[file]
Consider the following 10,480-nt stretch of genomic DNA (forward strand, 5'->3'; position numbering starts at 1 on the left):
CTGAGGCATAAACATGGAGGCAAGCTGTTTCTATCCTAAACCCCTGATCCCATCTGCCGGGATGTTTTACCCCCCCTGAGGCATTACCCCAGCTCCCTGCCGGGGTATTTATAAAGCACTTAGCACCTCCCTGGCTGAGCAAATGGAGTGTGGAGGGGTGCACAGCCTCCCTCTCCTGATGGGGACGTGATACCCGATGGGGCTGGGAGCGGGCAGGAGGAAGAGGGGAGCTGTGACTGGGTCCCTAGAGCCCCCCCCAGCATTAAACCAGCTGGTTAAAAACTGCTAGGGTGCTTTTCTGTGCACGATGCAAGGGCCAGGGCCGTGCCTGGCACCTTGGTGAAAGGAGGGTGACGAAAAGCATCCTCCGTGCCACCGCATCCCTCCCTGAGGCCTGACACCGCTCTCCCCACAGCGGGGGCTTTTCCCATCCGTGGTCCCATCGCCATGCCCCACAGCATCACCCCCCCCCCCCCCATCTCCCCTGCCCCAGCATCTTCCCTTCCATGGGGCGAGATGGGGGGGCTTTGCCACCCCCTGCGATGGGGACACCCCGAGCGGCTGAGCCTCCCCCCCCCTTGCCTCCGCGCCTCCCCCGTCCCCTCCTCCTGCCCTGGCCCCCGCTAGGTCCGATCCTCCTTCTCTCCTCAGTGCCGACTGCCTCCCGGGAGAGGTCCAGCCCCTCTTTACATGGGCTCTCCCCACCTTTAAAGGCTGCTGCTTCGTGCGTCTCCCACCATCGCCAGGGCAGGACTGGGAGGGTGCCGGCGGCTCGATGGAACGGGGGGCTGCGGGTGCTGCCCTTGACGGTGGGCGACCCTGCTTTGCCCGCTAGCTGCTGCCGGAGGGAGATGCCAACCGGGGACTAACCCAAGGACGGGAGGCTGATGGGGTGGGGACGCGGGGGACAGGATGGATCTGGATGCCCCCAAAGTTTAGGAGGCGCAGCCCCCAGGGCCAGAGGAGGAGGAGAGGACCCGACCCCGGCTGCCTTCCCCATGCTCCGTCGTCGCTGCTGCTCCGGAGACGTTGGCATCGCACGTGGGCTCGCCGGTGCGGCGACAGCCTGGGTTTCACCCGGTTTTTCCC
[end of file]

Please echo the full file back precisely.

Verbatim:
Consider the following 10,480-nt stretch of genomic DNA (forward strand, 5'->3'; position numbering starts at 1 on the left):
CTGAGGCATAAACATGGAGGCAAGCTGTTTCTATCCTAAACCCCTGATCCCATCTGCCGGGATGTTTTACCCCCCCTGAGGCATTACCCCAGCTCCCTGCCGGGGTATTTATAAAGCACTTAGCACCTCCCTGGCTGAGCAAATGGAGTGTGGAGGGGTGCACAGCCTCCCTCTCCTGATGGGGACGTGATACCCGATGGGGCTGGGAGCGGGCAGGAGGAAGAGGGGAGCTGTGACTGGGTCCCTAGAGCCCCCCCCAGCATTAAACCAGCTGGTTAAAAACTGCTAGGGTGCTTTTCTGTGCACGATGCAAGGGCCAGGGCCGTGCCTGGCACCTTGGTGAAAGGAGGGTGACGAAAAGCATCCTCCGTGCCACCGCATCCCTCCCTGAGGCCTGACACCGCTCTCCCCACAGCGGGGGCTTTTCCCATCCGTGGTCCCATCGCCATGCCCCACAGCATCACCCCCCCCCCCCCCATCTCCCCTGCCCCAGCATCTTCCCTTCCATGGGGCGAGATGGGGGGGCTTTGCCACCCCCTGCGATGGGGACACCCCGAGCGGCTGAGCCTCCCCCCCCCTTGCCTCCGCGCCTCCCCCGTCCCCTCCTCCTGCCCTGGCCCCCGCTAGGTCCGATCCTCCTTCTCTCCTCAGTGCCGACTGCCTCCCGGGAGAGGTCCAGCCCCTCTTTACATGGGCTCTCCCCACCTTTAAAGGCTGCTGCTTCGTGCGTCTCCCACCATCGCCAGGGCAGGACTGGGAGGGTGCCGGCGGCTCGATGGAACGGGGGGCTGCGGGTGCTGCCCTTGACGGTGGGCGACCCTGCTTTGCCCGCTAGCTGCTGCCGGAGGGAGATGCCAACCGGGGACTAACCCAAGGACGGGAGGCTGATGGGGTGGGGACGCGGGGGACAGGATGGATCTGGATGCCCCCAAAGTTTAGGAGGCGCAGCCCCCAGGGCCAGAGGAGGAGGAGAGGACCCGACCCCGGCTGCCTTCCCCATGCTCCGTCGTCGCTGCTGCTCCGGAGACGTTGGCATCGCACGTGGGCTCGCCGGTGCGGCGACAGCCTGGGTTTCACCCGGTTTTTCCC